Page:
In his 1985 College English article, Richard Ohmann asserts that technology cannot inherently create new ways of thinking as if "'the technology somehow came before someone's intention...'", reminding us that "'technology...is itself a social process, saturated with the power relations around it, continually reshaped according to some people's intentions' (681)" (qtd. in Kaplan 23). From this perspective, Ohmann sees capitalism at work and technology giving a hand to those with power, money, and need to maintain the(ir) status quo. He accuses the "computer revolution" of expanding the reach of the elite, "meanwhile facilitating the degradation of labor and the stratification of the workforce that have been the hallmarks of monopology capitalism from the onset" (Ohmann 683). Andrew Sledd's 1988 article, "Readin' not riotin': The Politics of Literacy"raises similar questions about the alleged empowering effect of technology. He argues that "the plan is to produce a few experts in the service of established power who will refine and program the technology, often for surveillance, plunder and massacre" (499). In the scope of my project I believe I'll be making some similar claims, but I'm also hoping to achieve a less grim outlook (than Ohmann and Sledd). While I would never make the rhetorical choice of "massacre" and "plunder." I do see the creepy surveillance function of many of these programs, but I don't view all electronic/digital tools as functioning in quite this way (one of the arguments in favor of an open source model as it puts firm dent in that surveillance feel). Kaplan is also more forgiving, willing to look at these technological tools as "enabling pioneering efforts, helping us to actualize for all what the few now possess" (25). Still, she cautions, "electronic texts don't simply materialize out of thin air; they must be created, housed, and displayed by means of systems--hardware and soft. Those structures and interfaces affect users' expectations and aspirations, shape our values and our sense of our own potential" (25). Limitations and exclusions we come across in terms of these programs might very well be "grounded in the political and economic arrangements within which systems are designed, developed, and disseminated" (26). System designers, programmers, technology managers have decided what is and is not possible in the scope of these programs. They have determined the structure of the electronic environment for all of us.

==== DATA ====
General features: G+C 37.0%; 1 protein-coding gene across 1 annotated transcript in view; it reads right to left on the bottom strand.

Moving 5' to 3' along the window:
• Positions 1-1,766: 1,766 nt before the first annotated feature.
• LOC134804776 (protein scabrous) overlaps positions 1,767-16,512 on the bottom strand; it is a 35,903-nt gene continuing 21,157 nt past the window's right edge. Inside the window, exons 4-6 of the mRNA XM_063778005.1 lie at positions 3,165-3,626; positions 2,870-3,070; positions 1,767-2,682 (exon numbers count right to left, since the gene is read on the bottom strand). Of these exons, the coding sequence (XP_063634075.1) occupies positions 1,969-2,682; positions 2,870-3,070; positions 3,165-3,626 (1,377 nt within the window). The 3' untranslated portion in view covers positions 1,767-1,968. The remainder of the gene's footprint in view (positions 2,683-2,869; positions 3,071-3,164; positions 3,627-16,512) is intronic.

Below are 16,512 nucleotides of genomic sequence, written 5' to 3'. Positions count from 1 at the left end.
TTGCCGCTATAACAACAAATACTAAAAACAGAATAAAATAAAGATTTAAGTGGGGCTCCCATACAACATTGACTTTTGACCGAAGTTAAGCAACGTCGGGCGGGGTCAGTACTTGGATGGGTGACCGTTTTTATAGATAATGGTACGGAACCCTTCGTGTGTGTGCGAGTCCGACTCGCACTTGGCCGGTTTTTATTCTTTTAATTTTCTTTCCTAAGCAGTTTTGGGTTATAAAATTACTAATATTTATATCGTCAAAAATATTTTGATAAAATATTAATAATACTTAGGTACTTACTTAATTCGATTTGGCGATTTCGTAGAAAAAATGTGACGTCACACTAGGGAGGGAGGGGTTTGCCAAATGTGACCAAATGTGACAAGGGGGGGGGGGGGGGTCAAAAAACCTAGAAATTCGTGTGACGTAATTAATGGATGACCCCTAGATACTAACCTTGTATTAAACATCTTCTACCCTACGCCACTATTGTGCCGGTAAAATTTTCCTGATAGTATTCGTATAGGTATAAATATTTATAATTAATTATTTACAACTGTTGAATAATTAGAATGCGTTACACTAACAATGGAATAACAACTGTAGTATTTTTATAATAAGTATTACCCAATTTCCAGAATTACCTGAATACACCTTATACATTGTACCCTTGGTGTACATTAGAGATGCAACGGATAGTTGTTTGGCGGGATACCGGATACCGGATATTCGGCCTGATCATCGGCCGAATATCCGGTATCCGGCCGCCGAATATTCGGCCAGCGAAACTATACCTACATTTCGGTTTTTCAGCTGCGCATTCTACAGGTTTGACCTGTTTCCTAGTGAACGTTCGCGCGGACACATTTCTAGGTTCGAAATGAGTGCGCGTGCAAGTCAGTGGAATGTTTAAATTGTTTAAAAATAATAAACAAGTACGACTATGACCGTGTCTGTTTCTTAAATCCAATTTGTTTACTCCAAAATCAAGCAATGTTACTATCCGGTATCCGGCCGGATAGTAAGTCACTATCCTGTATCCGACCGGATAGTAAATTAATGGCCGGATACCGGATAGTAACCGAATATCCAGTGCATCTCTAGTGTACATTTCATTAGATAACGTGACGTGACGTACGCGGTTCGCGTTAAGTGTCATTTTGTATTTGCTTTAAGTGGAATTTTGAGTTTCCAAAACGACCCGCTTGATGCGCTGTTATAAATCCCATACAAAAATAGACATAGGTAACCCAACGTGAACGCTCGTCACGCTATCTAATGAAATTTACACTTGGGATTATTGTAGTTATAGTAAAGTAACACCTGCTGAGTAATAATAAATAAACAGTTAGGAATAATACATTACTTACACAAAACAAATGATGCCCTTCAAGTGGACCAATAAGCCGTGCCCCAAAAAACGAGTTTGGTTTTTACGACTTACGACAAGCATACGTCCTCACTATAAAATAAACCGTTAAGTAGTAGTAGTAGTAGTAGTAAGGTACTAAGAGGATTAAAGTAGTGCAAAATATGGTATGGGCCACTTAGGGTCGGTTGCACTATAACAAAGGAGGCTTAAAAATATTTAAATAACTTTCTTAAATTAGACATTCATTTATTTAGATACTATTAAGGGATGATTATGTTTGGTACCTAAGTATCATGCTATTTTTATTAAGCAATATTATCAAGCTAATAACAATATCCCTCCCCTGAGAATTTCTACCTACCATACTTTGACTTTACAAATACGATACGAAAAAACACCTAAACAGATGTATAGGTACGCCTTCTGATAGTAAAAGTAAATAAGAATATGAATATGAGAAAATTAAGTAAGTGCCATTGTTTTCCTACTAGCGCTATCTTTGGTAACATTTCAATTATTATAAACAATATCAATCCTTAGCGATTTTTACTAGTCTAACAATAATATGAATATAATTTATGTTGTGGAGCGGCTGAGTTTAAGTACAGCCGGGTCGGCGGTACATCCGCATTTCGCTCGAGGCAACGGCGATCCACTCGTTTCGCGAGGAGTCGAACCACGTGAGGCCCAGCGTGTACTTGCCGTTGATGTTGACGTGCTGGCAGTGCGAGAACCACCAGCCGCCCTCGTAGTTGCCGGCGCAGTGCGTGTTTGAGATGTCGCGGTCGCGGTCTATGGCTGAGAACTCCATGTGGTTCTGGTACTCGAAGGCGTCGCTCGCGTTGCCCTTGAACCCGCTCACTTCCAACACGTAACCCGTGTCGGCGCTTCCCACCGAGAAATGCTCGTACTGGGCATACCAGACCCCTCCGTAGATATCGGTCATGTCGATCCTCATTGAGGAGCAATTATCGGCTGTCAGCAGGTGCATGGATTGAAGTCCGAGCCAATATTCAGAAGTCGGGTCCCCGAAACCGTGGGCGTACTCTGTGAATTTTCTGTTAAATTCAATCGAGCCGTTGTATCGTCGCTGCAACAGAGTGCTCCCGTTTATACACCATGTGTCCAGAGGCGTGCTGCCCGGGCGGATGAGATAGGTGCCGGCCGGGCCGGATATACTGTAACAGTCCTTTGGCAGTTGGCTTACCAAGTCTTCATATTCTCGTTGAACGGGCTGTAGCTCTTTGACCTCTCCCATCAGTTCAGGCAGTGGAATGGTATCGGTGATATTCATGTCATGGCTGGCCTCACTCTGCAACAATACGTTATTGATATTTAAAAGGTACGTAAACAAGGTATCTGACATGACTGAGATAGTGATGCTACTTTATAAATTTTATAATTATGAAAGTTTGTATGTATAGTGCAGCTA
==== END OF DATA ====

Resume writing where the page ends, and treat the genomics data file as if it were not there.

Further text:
As an example of the relationship between a tool and its pedagogical uses, Kaplan uses the blackboard. While the blackboard has a range of potential uses, it limits the writing process in terms of favoring certain transformations and discouraging others: "for example, the blackboard is best at word-for-word subsitutions...worst at a complete reordering that would require erasing everything and starting over" (27). The amount of text the blackboard can actually hold also limits what we can and can do with it as a writing tool. Interestingly, the monolithic CMS, BlackBoard, takes its name from this centuries old pedagogical tool, creating a sense of convergence between old technology and new. Also, the e-learning version of BlackBoard, like its namesake, affects and shapes the writing that takes place there. All the elements of both BlackBoard and the blackboard shape how we use them. As Kaplan puts it, the technologies themselves "shape users' perceptions of what texts are and can become: who can write them, read them, distribute them and to whom" (28). And one of my problems with BB is that it creates a (too) limited and closed sense of each of these things. The fact that only students from the same class can read and write the documents contained therein merely replicates the same type of thinking about purpose and audience that the students are already doing when they create a print text for class.